Harvard psychologist Steven Pinker is clearly a brilliant guy. Besides being a star at one of the world's top universities, he's written a string of bestsellers (one of which is Bill Gates's favorite book of all time), and dispenses some of the best, pithiest writing advice you'll ever hear. But even the smartest folks in the world are baffled sometimes. 

On Big Think recently, Pinker admits one thing that confused him was negotiations. Why do we blow up conversations, storm away from good offers, or stubbornly stick to demands when both parties would benefit from compromise? This goes against basic psychological logic that people generally do what helps them the most. 

But as Jeff Bezos has noted, the hallmark of true brilliance is the willingness to admit what you don't know and seek out answers. Which is just what Pinker did. What he discovered was a surprise to him, and will be one to many leaders too: Being an irrational hothead can actually he a very smart move in a negotiation.

A psychologist learns a little game theory. 

Pinker explains in the short video that when he was looking to understand what looked like irrationality in negotiations he turned to game theorist Thomas Schelling and his classic 1960 book The Strategy of Conflict. Schelling was an expert in nuclear deterrence who worked on figuring out when and how to respond to and issue nuclear threats. Pinker saw that his theories could apply to buying a car as well as a standoff with the U.S.S.R. 

Pinker gives the example of a situation where the buyer has anywhere between $20,000-30,000 to spend (though obviously wants the cheapest price possible) and the dealer makes a profit on any sale over $20,000. This seems like a good basis for a mutually satisfactory negotiation, but how do the two parties settle on an exact number? 

Based on his reading of Schelling, Pinker points out that: "The advantage goes to the person who's more irrational, stubborn, hotheaded--the person who would walk away from the deal unless he got the maximum." The salesman who says his supervisor (who is conveniently out of the office) hasn't authorized a sale under $30,000 wins. The buyer who claims the bank only gave them $20,000 often does.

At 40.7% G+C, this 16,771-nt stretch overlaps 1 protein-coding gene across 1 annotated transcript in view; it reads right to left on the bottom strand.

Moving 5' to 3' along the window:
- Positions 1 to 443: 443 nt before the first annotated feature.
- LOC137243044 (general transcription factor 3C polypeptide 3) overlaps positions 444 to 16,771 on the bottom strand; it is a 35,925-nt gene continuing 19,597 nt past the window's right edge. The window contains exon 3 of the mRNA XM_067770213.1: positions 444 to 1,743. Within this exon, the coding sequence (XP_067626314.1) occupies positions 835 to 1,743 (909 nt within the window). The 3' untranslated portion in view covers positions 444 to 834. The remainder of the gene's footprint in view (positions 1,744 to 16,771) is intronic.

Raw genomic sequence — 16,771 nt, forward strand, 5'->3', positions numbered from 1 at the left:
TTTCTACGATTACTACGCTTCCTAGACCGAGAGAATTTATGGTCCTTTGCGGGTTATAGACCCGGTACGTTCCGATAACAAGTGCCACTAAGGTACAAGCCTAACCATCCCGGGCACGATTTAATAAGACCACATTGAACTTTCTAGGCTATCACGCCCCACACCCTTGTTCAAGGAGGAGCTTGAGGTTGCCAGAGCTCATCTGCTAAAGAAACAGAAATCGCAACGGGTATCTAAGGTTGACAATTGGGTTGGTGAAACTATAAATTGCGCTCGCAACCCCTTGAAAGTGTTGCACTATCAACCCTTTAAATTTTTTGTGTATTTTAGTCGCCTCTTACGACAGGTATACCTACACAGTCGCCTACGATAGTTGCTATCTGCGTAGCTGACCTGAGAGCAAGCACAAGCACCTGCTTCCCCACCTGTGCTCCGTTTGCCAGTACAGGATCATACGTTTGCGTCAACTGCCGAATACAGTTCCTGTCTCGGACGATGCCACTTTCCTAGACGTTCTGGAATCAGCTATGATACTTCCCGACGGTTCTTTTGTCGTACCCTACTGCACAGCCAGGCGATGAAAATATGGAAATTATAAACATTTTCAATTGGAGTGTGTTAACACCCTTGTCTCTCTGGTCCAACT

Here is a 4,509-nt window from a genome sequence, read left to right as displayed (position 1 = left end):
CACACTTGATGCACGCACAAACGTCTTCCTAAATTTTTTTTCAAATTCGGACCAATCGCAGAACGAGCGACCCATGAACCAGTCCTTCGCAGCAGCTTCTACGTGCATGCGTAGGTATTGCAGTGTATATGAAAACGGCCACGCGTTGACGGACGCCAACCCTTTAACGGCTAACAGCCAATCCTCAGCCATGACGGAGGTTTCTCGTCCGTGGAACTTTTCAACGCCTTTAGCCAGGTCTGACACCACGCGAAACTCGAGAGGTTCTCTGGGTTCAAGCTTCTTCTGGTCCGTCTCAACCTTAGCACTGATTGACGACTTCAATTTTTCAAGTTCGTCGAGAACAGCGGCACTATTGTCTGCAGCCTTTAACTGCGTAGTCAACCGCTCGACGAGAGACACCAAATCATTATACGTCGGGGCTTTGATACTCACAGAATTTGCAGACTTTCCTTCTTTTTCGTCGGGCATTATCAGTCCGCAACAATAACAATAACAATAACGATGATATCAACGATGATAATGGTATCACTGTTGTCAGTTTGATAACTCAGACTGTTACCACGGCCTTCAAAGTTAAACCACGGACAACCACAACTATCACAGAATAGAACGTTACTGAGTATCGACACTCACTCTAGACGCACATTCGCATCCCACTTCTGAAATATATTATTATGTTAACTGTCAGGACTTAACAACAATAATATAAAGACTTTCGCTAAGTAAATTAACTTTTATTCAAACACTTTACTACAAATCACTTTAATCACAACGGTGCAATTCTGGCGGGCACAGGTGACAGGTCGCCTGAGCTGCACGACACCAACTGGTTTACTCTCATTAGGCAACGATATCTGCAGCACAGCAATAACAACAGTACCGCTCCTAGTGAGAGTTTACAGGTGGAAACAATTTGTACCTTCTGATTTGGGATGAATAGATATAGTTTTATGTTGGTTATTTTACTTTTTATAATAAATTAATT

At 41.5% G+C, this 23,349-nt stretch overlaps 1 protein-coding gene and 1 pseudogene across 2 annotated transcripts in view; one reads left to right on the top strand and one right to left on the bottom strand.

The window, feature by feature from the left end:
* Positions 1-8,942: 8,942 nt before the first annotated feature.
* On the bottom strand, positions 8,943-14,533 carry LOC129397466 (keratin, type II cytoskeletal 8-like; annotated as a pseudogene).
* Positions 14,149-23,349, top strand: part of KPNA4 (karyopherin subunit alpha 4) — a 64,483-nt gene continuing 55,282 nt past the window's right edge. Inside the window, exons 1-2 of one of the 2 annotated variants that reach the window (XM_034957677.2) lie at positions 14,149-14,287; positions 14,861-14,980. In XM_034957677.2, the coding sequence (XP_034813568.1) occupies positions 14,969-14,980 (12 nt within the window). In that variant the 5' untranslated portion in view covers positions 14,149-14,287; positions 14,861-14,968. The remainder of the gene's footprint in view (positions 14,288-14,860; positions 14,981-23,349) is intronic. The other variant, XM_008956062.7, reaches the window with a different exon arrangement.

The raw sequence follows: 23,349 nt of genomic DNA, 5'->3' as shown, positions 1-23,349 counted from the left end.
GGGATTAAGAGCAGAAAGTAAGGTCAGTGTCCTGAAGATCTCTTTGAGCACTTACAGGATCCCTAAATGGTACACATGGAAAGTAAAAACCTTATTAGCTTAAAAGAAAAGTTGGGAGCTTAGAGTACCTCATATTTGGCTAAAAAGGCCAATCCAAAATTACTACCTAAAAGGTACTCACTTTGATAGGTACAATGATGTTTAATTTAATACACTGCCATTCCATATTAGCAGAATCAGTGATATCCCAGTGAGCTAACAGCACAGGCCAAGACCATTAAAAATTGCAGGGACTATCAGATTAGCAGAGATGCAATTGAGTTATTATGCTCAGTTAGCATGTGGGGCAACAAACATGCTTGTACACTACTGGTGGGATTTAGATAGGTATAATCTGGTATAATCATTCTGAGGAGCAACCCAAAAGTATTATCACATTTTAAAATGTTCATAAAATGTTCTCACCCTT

In short, having the outcome be out of your control can pay dividends for a negotiator, and being irrationally stubborn is one way to credibly claim to be out of control. When it comes to issuing threats (Pinker offers, "I'll beat you up if you don't stop flirting with my girlfriend" as an example), actually being irrational enough to live up to them gives you an advantage. 

"They can't call your bluff if it isn't a bluff," is Pinker's succinct way of putting it.  

In short, sensible sounding advice about trying to find win-win solutions that benefit everyone certainly has its place. It's what psychology would suggest is the best approach. But we all know people actually often get emotional in negotiations. Those people look crazy but they're often not. Being irrational can pay off. If you don't understand that before going into a negotiation, you're being naive. 

Plenty of caveats 

While Pinker's argument about the value of irrationality is clearly useful, I sincerely doubt he means it as an invitation to be an emotional hothead in every negotiation. 

Many times, for instance, negotiations take place in the context of long-term relationships. You buy a car from the same guy again and again, and use the company to service your vehicle. In situations like these, blowing up the relationship by being stubborn might pay off in the short term but hurt you over time. Life is full of situations like these. 

Likewise, being the kind of guy who would punch someone for flirting with his girlfriend probably means fewer people will chat with your lady friend. We can all agree that doesn't make it a good strategy for cultivating a lasting relationship over the long-term. 

It's also important to point out that a mountain of academic research shows women face different expectations, constraints, and tradeoffs than men in negotiations. Some techniques that work for a male negotiator are useless for a female one (and vice versa). It's also been shown that women face stiffer penalties for being seen as aggressive. Your social context matters when figuring out what constitutes an effective negotiating style. 

All of which boils down to this: Don't write off getting emotional in negotiations (or fail to prepare for the other party doing so). It's not as crazy a strategy as it first appears, but it's clearly not a one-size-fits-all solution either.